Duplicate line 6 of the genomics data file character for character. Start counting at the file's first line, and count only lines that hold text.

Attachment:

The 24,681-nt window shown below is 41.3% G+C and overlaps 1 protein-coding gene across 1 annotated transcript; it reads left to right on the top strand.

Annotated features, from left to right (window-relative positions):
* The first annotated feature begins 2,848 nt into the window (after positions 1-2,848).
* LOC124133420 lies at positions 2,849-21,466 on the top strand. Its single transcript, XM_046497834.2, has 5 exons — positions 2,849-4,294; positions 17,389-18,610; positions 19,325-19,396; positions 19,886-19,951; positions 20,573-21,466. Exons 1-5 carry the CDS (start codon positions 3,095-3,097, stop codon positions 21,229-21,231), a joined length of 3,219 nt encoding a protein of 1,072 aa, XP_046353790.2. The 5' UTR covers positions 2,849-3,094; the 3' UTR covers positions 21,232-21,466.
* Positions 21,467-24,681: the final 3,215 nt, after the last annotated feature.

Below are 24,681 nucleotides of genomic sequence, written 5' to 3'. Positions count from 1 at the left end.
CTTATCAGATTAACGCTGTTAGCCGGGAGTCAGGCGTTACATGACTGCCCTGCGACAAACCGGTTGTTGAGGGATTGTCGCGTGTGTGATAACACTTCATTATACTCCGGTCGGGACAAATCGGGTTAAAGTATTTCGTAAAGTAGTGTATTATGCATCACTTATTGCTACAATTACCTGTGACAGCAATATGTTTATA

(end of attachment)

Below are 24,681 nucleotides of genomic sequence, written 5' to 3'. Positions count from 1 at the left end.